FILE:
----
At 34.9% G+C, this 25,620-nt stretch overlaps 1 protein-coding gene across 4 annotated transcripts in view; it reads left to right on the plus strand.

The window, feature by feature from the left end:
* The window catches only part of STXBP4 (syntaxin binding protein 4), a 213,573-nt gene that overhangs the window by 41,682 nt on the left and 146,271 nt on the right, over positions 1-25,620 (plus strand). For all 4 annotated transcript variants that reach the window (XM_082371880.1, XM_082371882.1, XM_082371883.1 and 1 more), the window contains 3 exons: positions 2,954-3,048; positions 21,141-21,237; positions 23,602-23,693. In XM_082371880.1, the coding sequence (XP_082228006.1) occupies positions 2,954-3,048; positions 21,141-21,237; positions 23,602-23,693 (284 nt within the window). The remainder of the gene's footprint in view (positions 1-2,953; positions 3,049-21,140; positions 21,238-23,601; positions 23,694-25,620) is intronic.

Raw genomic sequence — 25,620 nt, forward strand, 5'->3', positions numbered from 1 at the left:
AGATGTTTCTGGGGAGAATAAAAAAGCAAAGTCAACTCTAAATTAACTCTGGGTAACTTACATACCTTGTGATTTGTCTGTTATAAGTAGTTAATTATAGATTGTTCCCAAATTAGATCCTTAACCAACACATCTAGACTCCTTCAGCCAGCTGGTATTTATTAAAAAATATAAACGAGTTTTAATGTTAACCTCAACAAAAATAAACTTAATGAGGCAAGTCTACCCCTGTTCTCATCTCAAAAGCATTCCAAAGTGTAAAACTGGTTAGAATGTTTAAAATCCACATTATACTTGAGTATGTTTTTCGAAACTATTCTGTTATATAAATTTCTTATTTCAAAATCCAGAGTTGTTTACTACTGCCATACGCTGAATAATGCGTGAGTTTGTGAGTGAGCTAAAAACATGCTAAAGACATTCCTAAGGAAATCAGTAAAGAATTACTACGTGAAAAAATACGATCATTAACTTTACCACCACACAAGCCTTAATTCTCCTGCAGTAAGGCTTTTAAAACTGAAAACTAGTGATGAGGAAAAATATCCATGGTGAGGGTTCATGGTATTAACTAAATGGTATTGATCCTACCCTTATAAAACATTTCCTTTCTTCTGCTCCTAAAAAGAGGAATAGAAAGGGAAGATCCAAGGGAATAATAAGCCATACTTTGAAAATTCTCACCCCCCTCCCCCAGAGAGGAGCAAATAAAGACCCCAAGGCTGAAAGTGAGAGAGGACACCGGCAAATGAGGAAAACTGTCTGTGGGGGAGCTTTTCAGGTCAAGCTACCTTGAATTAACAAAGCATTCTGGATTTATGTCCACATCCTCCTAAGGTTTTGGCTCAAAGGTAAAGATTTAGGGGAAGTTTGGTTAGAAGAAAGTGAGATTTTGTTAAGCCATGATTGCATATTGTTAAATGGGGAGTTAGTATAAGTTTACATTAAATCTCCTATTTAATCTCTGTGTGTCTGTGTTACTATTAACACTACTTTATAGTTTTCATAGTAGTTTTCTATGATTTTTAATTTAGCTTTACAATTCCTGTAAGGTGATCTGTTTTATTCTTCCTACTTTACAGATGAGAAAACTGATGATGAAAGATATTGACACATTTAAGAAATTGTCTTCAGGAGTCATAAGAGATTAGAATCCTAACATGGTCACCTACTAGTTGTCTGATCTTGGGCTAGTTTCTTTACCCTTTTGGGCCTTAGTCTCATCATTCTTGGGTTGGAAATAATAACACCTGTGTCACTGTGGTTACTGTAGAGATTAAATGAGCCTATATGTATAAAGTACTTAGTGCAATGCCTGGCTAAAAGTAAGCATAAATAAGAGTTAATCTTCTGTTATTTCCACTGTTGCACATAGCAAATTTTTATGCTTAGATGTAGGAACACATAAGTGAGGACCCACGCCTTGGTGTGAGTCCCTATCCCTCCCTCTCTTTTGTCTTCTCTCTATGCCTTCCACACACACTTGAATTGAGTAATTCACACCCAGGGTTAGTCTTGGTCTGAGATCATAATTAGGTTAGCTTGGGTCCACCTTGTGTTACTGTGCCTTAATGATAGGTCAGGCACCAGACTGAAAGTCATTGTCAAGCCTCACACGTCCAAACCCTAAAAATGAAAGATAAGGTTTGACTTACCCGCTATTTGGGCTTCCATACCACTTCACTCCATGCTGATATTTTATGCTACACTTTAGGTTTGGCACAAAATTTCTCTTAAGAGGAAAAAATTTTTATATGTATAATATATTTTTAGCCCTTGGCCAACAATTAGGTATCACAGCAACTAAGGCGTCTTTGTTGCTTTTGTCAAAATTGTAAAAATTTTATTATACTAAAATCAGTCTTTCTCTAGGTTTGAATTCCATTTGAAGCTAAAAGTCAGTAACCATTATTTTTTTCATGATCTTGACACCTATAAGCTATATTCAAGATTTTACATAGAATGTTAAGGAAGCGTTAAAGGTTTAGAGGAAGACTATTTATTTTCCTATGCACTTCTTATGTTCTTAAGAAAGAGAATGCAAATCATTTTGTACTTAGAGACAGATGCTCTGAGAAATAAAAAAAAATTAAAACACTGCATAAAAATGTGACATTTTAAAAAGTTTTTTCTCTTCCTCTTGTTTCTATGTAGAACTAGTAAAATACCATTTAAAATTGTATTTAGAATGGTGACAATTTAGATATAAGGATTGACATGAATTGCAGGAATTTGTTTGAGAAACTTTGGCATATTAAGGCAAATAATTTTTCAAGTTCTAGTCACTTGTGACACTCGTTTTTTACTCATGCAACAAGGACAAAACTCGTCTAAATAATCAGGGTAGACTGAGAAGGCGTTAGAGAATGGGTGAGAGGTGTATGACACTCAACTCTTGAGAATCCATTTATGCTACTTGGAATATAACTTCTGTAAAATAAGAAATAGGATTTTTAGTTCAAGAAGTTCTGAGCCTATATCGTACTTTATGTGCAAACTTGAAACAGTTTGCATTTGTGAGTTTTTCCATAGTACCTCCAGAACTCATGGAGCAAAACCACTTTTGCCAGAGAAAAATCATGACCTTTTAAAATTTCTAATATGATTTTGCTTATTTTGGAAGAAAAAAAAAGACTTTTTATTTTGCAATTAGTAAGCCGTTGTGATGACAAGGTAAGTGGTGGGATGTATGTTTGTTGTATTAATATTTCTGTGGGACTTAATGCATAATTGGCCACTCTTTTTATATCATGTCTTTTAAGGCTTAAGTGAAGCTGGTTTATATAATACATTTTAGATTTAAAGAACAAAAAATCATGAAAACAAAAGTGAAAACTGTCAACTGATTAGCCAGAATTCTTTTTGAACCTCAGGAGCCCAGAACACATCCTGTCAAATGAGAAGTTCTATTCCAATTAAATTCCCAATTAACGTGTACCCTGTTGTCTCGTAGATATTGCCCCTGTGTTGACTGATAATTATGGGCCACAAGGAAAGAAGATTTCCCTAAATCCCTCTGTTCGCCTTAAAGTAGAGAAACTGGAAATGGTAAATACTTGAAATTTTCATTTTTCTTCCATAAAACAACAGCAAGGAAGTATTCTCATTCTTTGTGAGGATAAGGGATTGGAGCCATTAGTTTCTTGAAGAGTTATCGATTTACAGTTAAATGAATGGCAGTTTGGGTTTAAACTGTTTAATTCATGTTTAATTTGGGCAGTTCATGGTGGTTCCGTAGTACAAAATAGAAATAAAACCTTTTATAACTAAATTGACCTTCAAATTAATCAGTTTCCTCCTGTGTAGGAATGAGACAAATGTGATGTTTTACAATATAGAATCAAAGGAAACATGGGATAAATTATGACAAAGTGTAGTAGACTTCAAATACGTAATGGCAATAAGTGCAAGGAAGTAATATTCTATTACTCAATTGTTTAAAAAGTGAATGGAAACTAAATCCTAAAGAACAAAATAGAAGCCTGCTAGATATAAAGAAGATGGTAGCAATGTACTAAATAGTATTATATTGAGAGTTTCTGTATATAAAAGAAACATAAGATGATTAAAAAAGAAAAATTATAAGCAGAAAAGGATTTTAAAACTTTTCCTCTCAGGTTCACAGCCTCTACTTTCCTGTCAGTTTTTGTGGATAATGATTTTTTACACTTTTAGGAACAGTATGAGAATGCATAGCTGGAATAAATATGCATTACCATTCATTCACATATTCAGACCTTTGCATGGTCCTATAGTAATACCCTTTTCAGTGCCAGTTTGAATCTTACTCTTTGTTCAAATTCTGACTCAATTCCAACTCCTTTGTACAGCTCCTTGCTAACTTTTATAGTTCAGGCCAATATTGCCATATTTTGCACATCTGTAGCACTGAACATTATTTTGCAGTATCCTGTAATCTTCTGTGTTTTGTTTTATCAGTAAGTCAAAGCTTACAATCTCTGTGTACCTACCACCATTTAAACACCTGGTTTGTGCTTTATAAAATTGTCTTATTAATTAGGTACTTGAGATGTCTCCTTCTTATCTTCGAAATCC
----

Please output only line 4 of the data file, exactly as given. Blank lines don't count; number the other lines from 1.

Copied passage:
Raw genomic sequence — 25,620 nt, forward strand, 5'->3', positions numbered from 1 at the left: